The matha at Kanchipuram, in modern Tamil Nadu, is a matter of some controversy. Most scholars are convinced that Shankara established only four mathas—at Sringeri in the south, Dwaraka in the west, Puri in the east and Joshimatha in the north. However, those who run the Kanchi matha claim that it was set up by Shankara, and anyone who visits it, is left in no doubt about the deep faith that invests this claim.
When I entered the main mandapam of the matha, the aarti was on to the loud accompaniment of the mridangam and nadaswaram. The hall was packed with devotees seated on the red-tiled floor, the men bare-bodied above the waist, in only a veshti. The aarti was being performed for the sphatika Chandramoulishwaralinga in the sanctum sanctorum. A large portrait of Shankara, in a seated posture wearing a red cloth over his shoulders and a rudraksh necklace, a red tilak above his bright and piercing eyes, adorned the worship pedestal. In one corner of the hall were a series of paintings depicting the key episodes of Shankara’s life. The current pontiff, Jayendra Saraswathi, who is now very old, and his chosen successor, Vijayendra Saraswathi, were gracious enough to spend considerable time with me.
The Shankaracharyas of Kanchi believe that Shankara passed away, or as it is put, attained Sarvajna Pitha, ascending the final Throne of Omniscience, here in this ancient temple town. Shankara, they maintain, established the four other mathas for the propagation of Vedanta and the protection and projection of Hinduism, but the Kanchi matha was a project he undertook ‘for himself’, and as the matha that would oversee the functioning of the other four.
There are several reasons they give for this belief. Kanchi, is, and was, among the most famous temple cities of the South, housing over a thousand temples. Kalidasa, the great poet, called it ‘the city among cities’, renowned for its learned scholars in both Tamil and Sanskrit. In ancient treatises, its location is referred to as ‘the navel of the earth’. Kanchi was also the capital of the Pallava and Chola dynasties. The most celebrated Kamakshi temple in the city is dedicated to Parvati, where she is depicted as the Goddess of love. Given Shankara’s belief in the shakti cult, and the fact that all his other mathas are known as Shakti Peeths, would it be possible that he would not have come to Kanchi, and set up a matha in this ancient city of temples and learning dedicated to Parvati?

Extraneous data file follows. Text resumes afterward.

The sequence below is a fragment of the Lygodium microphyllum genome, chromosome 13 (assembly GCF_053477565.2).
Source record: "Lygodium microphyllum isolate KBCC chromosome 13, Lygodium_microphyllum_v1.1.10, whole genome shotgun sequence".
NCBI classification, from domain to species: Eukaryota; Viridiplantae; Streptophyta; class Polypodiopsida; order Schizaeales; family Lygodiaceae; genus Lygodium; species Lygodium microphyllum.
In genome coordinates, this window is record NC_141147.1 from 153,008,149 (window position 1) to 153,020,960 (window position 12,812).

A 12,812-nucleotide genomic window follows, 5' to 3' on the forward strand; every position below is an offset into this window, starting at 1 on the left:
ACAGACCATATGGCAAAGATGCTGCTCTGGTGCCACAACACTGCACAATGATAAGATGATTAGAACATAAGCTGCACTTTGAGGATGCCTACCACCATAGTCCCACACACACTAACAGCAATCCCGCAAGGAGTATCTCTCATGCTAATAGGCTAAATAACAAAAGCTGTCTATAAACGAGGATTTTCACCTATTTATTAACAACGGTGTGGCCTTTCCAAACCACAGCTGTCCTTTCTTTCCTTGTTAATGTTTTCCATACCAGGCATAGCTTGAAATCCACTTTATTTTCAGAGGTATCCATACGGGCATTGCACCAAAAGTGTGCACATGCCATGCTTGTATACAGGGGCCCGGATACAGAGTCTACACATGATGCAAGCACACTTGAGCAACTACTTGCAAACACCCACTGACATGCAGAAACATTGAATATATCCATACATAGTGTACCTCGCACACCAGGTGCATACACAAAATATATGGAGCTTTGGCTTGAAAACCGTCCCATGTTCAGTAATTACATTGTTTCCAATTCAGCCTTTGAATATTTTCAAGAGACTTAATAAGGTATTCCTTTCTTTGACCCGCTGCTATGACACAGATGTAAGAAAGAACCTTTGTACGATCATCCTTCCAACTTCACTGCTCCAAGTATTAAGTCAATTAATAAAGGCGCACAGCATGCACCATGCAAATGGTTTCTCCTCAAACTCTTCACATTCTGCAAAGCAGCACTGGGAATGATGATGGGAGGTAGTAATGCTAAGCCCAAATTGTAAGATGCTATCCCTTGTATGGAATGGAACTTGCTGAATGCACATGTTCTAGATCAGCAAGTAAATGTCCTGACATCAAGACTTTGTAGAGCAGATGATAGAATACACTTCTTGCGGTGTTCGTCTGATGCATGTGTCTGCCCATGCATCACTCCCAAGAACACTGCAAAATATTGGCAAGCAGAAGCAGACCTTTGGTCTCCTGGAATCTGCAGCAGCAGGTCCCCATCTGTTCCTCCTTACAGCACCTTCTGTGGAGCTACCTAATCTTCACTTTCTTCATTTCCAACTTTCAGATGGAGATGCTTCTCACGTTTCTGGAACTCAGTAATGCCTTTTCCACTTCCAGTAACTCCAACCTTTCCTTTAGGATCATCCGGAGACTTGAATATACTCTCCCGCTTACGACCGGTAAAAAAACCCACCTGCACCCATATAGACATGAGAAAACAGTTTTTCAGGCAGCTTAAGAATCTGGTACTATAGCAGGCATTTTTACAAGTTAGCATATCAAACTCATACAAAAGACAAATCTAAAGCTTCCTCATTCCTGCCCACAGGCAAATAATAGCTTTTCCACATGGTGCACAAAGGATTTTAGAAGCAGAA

In Kanchi, Vijayendra Saraswathi tells me that Shankara is near ubiquitous, and every temple has a statue or some form of dedication to him. In the beautiful Kamakshi temple, newly renovated by the Kanchi Matha (located next door), there is indeed, a resplendent statue of Shankara with a gold canopy, and it is placed in the temple compound, on a pedestal that is higher than that of Kamakshi.
According to the Kanchi Matha, it was Shankara who personally installed the Sri Chakra at the feet of Kamakshi. He came to Kanchi towards the end of his life, travelling through Rameshwaram, Sri Sailam and Tirupati, and this is where he died, or obtained samadhi, which, the Kanchi Matha claims, is within the precincts of the Kamakshi temple. Before samadhi, he entrusted the running of the matha to his principal disciple, Sureshvara, better known by his earlier name, Mandana Mishra. In fact, so Vijayendra Saraswathi informed me, there is a street in Kanchi called Mandana Mishra Agraha. Some of Mishra’s descendants, originally hailing from Bihar, settled in Kanchi, although now, he said smilingly, they all speak Tamil. Within the matha’s precincts, the most ancient structure is a temple with a statue of Sureshvara, and this is also the spot where he was, the matha claims, cremated.
There is little doubt that Kanchi is essentially a temple town. In the little over an hour drive from Chennai to Kanchi, one sees large stretches of factories and private university campuses, but the moment one enters Kanchi, there are only temples in every direction. It is also true that Kanchi, along with Kashi, Ujjain, Dwaraka, Ayodhya and Haridwar, is recognised as a ‘mokshapuri’, the place where a Hindu upon death, is ensured salvation. It is, therefore, possible that Shankara, the peripatetic teacher, would have visited Kanchi as part of his travels. It is entirely possible too that he could have installed the Sri Chakra at the Kamakshi temple, because he had done the same for other temples dedicated to the Devi, and Kamakshi was always recognised as one of the most important Shakti Peeths.
(Extract published from Adi Shankaracharya Hinduism's Greatest Thinker by Pavan K Varma with permission from Tranquebar, an imprint of Westland)